Mon, Mar 08, 2004 - Page 19 News List

Ferrari starts off like a jackrabbit

AUSTRALIAN GRAND PRIX World champion Michael Schumacher led a Ferrari 1-2 finish at the season-opening race down under. Renault's Fernando Alonso was third

AP , MELBOURNE, AUSTRALIA

Michael Schumacher of Ferrari celebrates after winning the Australian Formula One Grand Prix at the Albert Park Street Circuit in Melbourne, yesterday. Ferrari teammate Rubens Barrichello finished second and Renault driver Fernando Alonso was third.

PHOTO: EPA

David Coulthard says his McLaren team has a "mountain to climb" to catch Ferrari, despite new rules in Formula One designed to bring the red racers back to the field.

World champion Michael Schumacher led a Ferrari 1-2 at the season-opening Australian Grand Prix yesterday with a powerful performance that sent a chill through the rest of the grid.

McLaren was left in the wake. A year after Coulthard had triumphed in Melbourne and his teammate, Kimi Raikkonen, had also finished on the podium by taking third at the Australian GP.

This time Raikkonen, runner-up to Schumacher in the 2003 drivers' championship, completed just nine of the 58 laps before a water pump problems forced him out.

Coulthard came from the sixth row on the grid to win here last season. Starting from the same row Sunday, he was never in with a chance.

The Scot, without a drive for 2005 after McLaren signed Williams driver Juan Carlos Montoya for next year, finished a lap behind Schumacher in eighth place for one championship point.

"Quite clearly our performance isn't there and getting a point is small consolation for the fact we have quite a mountain to climb," said Coulthard.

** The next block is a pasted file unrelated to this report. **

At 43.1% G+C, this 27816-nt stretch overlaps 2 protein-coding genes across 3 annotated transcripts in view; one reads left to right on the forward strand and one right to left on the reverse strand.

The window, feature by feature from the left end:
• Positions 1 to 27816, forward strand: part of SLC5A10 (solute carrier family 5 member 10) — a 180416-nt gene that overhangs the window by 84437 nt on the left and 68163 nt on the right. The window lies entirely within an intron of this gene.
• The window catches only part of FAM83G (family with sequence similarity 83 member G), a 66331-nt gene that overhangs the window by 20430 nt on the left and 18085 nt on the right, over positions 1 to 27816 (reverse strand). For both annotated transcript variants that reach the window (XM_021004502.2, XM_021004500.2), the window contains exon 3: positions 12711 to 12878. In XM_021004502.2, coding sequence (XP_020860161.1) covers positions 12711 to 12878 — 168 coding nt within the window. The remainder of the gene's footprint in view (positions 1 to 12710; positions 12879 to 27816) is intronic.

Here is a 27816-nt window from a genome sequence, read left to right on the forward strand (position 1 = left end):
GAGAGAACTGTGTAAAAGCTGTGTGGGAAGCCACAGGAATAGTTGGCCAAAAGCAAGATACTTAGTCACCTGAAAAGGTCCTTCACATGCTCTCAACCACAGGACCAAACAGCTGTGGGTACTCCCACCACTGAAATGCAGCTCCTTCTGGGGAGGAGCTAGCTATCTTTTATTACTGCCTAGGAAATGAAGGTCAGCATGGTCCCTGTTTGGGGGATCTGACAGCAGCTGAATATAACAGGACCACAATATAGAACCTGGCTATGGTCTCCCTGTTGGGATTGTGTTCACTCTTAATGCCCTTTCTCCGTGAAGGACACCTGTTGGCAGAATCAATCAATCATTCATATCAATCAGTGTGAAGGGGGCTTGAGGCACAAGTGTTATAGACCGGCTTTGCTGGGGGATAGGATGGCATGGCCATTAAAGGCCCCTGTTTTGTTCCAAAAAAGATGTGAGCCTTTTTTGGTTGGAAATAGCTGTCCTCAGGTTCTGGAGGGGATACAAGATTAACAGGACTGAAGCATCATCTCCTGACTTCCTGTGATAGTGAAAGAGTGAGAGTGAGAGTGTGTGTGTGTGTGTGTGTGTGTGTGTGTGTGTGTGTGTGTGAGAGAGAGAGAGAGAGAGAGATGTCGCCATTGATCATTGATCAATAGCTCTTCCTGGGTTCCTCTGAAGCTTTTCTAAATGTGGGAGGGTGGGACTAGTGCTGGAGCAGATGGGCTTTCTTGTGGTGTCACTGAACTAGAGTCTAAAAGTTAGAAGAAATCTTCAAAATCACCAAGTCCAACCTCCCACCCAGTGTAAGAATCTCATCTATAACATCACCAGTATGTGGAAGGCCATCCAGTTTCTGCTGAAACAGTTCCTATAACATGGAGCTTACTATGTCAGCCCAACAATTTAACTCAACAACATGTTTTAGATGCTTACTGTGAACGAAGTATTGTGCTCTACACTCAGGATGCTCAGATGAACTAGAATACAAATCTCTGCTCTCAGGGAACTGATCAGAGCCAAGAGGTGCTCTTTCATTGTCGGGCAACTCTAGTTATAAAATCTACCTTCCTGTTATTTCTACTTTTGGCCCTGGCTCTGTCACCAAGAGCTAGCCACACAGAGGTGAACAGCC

"We've had the first reality check as to our pace and performance. But rather than dwelling on this result we have to get on with the work and look for improvement."

McLaren had emerged from off-season testing in a confident mood, with Formula One followers expecting them to be among the leading contenders with their MP4-19 cars.

F1 organizers introduced a raft of regulations in a bid to make all teams competitive. But it seemed to backfire. Coulthard said McLaren struggled in Melbourne with its race pace and tires.

"We need to improve in every area and that's what we're going to do," he said. "We can't hide from it

"If we knew exactly what was the one problem you would be working flat out on that, but I think generally we're not making the most of the tires on one lap, the car's difficult to position, and our race pace, although closer to the pace than in qualies, isn't good enough."

Raikkonen, 24, was bitterly disappointed. The Finn had arrived in Melbourne with high hopes after coming within two points of taking the world drivers' title off Schumacher in 2003.

"It was an engine failure. Nothing I could do," said Raikkonen, whose car locked up and then spun out.

"I didn't expect it. I lost water pressure and then the engine gave up. It's very disappointing for me. We should be fighting for the front two places anyway, not running 10th ... that is not good enough."

McLaren boss Ron Dennis went into damage control after the race, saying the conditions suited the Bridgestone tires used by Ferrari better than McLaren's Michelin tires. Williams, Renault, BAR and Jaguar also use Michelin tires and couldn't match speed with Ferrari.

"But hats off to them, they've done a great job this weekend," Dennis said. But "we're not gonna just stand and do nothing, we'll fight back."

He said McLaren had identified some flaws and would be better prepared for the Malaysian Grand Prix on March 21.

"We'll do a detailed post-mortem and then get focused for Malaysia," he said.

"I think the performance of all the Michelin runners will be significantly better but obviously Ferrari are in a league of their own at the moment and it's going to be difficult for any of the teams to match that performance."

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